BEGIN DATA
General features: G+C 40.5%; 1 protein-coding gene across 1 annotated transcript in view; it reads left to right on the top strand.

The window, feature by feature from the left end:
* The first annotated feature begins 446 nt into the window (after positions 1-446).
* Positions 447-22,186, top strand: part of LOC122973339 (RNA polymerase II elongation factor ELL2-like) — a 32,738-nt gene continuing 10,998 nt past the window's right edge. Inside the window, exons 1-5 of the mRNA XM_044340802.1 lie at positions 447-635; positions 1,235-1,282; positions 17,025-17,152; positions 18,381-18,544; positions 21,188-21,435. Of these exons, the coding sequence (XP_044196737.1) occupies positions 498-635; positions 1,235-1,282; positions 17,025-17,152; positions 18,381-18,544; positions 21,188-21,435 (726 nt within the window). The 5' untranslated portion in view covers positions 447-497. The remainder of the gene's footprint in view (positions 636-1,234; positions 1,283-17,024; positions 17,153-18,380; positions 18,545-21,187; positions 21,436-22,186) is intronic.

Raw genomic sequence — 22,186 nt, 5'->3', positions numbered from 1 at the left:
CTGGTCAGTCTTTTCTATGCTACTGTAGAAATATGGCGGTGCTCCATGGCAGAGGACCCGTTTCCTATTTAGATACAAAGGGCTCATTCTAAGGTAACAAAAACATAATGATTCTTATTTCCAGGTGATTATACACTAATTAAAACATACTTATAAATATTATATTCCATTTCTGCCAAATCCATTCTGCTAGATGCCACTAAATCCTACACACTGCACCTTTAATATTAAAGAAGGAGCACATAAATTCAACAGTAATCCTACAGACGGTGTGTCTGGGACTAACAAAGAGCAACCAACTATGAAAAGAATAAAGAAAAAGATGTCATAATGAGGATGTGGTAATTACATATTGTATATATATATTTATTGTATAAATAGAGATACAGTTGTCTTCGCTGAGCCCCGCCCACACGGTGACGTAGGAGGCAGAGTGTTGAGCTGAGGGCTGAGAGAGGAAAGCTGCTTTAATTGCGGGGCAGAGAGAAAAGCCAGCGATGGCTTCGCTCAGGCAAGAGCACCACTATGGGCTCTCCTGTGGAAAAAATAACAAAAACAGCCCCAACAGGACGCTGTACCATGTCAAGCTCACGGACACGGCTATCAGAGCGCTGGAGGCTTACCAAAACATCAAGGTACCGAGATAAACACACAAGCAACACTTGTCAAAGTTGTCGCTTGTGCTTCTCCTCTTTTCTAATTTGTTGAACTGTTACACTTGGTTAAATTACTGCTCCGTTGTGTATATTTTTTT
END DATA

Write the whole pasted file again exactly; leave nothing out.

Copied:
General features: G+C 40.5%; 1 protein-coding gene across 1 annotated transcript in view; it reads left to right on the top strand.

The window, feature by feature from the left end:
* The first annotated feature begins 446 nt into the window (after positions 1-446).
* Positions 447-22,186, top strand: part of LOC122973339 (RNA polymerase II elongation factor ELL2-like) — a 32,738-nt gene continuing 10,998 nt past the window's right edge. Inside the window, exons 1-5 of the mRNA XM_044340802.1 lie at positions 447-635; positions 1,235-1,282; positions 17,025-17,152; positions 18,381-18,544; positions 21,188-21,435. Of these exons, the coding sequence (XP_044196737.1) occupies positions 498-635; positions 1,235-1,282; positions 17,025-17,152; positions 18,381-18,544; positions 21,188-21,435 (726 nt within the window). The 5' untranslated portion in view covers positions 447-497. The remainder of the gene's footprint in view (positions 636-1,234; positions 1,283-17,024; positions 17,153-18,380; positions 18,545-21,187; positions 21,436-22,186) is intronic.

Raw genomic sequence — 22,186 nt, 5'->3', positions numbered from 1 at the left:
CTGGTCAGTCTTTTCTATGCTACTGTAGAAATATGGCGGTGCTCCATGGCAGAGGACCCGTTTCCTATTTAGATACAAAGGGCTCATTCTAAGGTAACAAAAACATAATGATTCTTATTTCCAGGTGATTATACACTAATTAAAACATACTTATAAATATTATATTCCATTTCTGCCAAATCCATTCTGCTAGATGCCACTAAATCCTACACACTGCACCTTTAATATTAAAGAAGGAGCACATAAATTCAACAGTAATCCTACAGACGGTGTGTCTGGGACTAACAAAGAGCAACCAACTATGAAAAGAATAAAGAAAAAGATGTCATAATGAGGATGTGGTAATTACATATTGTATATATATATTTATTGTATAAATAGAGATACAGTTGTCTTCGCTGAGCCCCGCCCACACGGTGACGTAGGAGGCAGAGTGTTGAGCTGAGGGCTGAGAGAGGAAAGCTGCTTTAATTGCGGGGCAGAGAGAAAAGCCAGCGATGGCTTCGCTCAGGCAAGAGCACCACTATGGGCTCTCCTGTGGAAAAAATAACAAAAACAGCCCCAACAGGACGCTGTACCATGTCAAGCTCACGGACACGGCTATCAGAGCGCTGGAGGCTTACCAAAACATCAAGGTACCGAGATAAACACACAAGCAACACTTGTCAAAGTTGTCGCTTGTGCTTCTCCTCTTTTCTAATTTGTTGAACTGTTACACTTGGTTAAATTACTGCTCCGTTGTGTATATTTTTTT